The U.N. passed eighteen resolutions to help resolve the Kashmir dispute in the timeframe between 1947 and 1971. It established the United Nations’ Military Observers Group for India and Pakistan (U.N.M.O.G.I.P.). Several special rapporteurs, including Czech-American Josef Korbel and Australian diplomat Sir Owen Dixon held lengthy discussions with both sides to find an amicable solution to the enduring issue. Different out-of-the-box proposals were floated, including the Dixon plan, which called for a limited plebiscite in the Kashmir valley. Similarly, the Chenab formula was put forth by Pakistan, calling for demarcation of the state between the two South Asian neighbors along the Chenab River.

However, India saw no role for international intervention even though, ironically, it had initially gone to the United Nations’ Security Council itself, i.e., during the 1948 border war between the two states. After the Simla agreement succeeding the 1971 war, Kashmir-according to India’s interpretation-was to be treated strictly as a bilateral dispute between Pakistan and India.

If the dispute is positioned in the current geopolitical times, it can be safely said that it is solely the United States which has the economic and diplomatic clout to mobilize and channelize efforts to resolve this seemingly perennial dispute.[xiv] However, according to Professor Schaffer, despite its improved relations with the United States, India will always be warier of an outsider’s role than Pakistan. The dispute on Kashmir is emotive across the divide for various reasons. It garners support in Pakistan because of religious and cultural affiliation. Pakistan’s state narrative is that the Instrument of accession was a falsified document. On the Indian side, the territory is seen as an ‘integral part’ of secular India. India’s curfew and stranglehold in the region have resulted in the inhabitants’ inability to access necessary supplies such as medicine, food, and fuel. This has turned Kashmir into a mass concentration camp where more than 900,000 Indian security forces are deployed. Moreover, Indian use of the latest technologies for surveillance of Kashmiris is violation of their civil and personal liberties.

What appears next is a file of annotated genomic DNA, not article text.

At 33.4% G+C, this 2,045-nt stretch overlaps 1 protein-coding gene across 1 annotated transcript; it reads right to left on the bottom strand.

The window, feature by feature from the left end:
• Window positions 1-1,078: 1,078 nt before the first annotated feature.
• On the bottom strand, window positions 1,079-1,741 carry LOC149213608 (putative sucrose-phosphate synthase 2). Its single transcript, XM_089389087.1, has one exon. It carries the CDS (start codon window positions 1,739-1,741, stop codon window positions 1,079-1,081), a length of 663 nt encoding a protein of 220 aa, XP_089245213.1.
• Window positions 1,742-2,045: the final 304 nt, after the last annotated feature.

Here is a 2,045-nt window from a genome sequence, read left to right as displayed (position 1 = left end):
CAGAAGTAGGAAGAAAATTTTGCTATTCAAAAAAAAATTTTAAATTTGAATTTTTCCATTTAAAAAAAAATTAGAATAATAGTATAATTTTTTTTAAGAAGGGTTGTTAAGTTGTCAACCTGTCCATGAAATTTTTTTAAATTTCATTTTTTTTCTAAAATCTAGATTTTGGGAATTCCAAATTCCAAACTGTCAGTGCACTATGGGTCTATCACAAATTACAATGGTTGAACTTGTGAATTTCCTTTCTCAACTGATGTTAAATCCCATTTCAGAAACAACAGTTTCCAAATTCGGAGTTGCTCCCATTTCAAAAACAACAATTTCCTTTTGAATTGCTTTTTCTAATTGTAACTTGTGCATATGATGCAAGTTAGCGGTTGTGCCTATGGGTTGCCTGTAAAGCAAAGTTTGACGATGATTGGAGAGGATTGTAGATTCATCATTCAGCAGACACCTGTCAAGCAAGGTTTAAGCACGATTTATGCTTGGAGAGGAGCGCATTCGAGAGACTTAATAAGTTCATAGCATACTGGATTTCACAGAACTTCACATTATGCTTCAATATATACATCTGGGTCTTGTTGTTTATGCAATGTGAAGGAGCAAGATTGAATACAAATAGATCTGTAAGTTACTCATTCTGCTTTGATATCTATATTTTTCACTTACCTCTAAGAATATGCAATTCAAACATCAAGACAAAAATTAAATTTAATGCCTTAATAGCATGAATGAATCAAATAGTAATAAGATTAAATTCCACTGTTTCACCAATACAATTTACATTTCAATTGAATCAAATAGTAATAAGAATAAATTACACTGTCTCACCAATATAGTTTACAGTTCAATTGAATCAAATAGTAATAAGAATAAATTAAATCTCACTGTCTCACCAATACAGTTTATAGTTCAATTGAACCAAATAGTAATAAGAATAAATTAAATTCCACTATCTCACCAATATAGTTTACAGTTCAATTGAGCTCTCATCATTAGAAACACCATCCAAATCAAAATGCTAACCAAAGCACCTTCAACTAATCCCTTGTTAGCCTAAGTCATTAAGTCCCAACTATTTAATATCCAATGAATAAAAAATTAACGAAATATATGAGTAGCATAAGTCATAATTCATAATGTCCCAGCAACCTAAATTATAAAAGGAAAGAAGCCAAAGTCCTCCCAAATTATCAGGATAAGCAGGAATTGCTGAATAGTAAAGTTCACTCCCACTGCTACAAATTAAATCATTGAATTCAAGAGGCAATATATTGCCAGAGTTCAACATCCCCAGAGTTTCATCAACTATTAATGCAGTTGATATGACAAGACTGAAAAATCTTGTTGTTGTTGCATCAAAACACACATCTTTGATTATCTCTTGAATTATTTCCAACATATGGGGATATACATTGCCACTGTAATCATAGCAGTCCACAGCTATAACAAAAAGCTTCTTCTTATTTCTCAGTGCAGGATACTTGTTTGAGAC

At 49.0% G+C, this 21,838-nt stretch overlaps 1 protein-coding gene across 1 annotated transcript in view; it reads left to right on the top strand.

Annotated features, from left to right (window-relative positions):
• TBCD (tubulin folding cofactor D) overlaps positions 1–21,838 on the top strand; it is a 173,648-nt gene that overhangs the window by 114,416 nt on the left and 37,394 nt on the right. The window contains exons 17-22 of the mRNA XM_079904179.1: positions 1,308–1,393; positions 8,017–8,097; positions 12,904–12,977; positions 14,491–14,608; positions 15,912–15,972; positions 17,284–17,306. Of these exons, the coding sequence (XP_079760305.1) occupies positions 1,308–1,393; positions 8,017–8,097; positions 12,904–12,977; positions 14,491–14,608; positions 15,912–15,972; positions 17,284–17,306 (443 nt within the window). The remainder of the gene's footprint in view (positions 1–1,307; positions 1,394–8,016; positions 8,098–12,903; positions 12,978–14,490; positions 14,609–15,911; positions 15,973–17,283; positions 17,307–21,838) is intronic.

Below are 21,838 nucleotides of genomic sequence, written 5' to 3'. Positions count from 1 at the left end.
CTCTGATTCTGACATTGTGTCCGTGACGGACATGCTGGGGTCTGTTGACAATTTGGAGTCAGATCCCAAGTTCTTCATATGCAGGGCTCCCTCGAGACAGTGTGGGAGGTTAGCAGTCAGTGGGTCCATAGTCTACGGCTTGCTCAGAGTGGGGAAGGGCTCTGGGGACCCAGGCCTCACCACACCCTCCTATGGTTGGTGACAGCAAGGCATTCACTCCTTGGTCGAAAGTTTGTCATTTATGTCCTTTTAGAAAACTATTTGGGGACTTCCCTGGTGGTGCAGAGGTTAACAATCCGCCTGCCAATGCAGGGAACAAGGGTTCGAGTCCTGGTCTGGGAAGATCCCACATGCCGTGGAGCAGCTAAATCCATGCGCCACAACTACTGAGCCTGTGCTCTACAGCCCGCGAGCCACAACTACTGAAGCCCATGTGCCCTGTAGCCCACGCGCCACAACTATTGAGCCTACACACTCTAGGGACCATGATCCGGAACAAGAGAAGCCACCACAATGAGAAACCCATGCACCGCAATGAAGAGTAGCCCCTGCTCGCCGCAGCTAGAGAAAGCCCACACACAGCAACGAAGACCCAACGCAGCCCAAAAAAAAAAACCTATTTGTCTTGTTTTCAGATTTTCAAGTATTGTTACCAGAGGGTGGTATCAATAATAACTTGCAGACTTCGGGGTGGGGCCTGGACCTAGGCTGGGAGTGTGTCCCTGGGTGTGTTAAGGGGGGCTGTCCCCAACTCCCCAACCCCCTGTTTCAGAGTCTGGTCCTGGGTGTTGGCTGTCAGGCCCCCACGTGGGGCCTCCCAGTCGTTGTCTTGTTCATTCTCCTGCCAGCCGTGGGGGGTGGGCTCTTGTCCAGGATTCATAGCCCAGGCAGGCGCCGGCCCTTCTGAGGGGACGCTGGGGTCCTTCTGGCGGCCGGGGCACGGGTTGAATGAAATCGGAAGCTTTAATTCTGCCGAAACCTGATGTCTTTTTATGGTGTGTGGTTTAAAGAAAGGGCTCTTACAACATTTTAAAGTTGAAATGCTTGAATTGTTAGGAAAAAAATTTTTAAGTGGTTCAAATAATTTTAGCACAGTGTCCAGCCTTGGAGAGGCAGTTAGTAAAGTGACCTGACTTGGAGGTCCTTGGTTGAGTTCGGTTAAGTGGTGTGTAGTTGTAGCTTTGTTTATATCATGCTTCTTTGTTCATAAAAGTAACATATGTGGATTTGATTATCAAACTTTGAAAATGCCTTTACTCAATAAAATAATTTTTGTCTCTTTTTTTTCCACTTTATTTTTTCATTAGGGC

It can also ominously be concluded that the recent turn of events indicates that the international community has turned its face away from the Kashmir dispute and relegated it to only an ‘informal consultative session’ at the United Nations’ general assembly due to intense Indian lobbying. This does not bode well for the lives and fates of more than ten million people and the future trajectory of two nuclear powers who are at daggers drawn, with each nation exhibiting significant International clout. Indians have also been, to some extent, been successful in linking the Kashmiri freedom movement with a broader Islamic terrorism agenda of transnational extremist organizations. This is a significant setback to the Kashmir cause similar to the one in the ‘70s when, after the Simla agreement, the international community viewed both sides as agreeing to manage it as a bilateral dispute. However, the seemingly dormant Kashmir conflict flared back into global powers’ attention after the South Asian nuclear tests of May 1998 and the subsequent Kargil conflict that ensued. The international community took cognizance of the matter as the two rivals detonated atomic weapons within the span of one month. Internationally, the Kashmir dispute was highlighted as one that could lead to a possible nuclear exchange during the Kargil conflict, thus stoking global powers’ attention. However, Indian obduracy prevailed under mounting international pressure-particularly post-Kargil conflict- to reach a durable settlement. Thereafter, the focus on the dispute once again proved to be fleeting.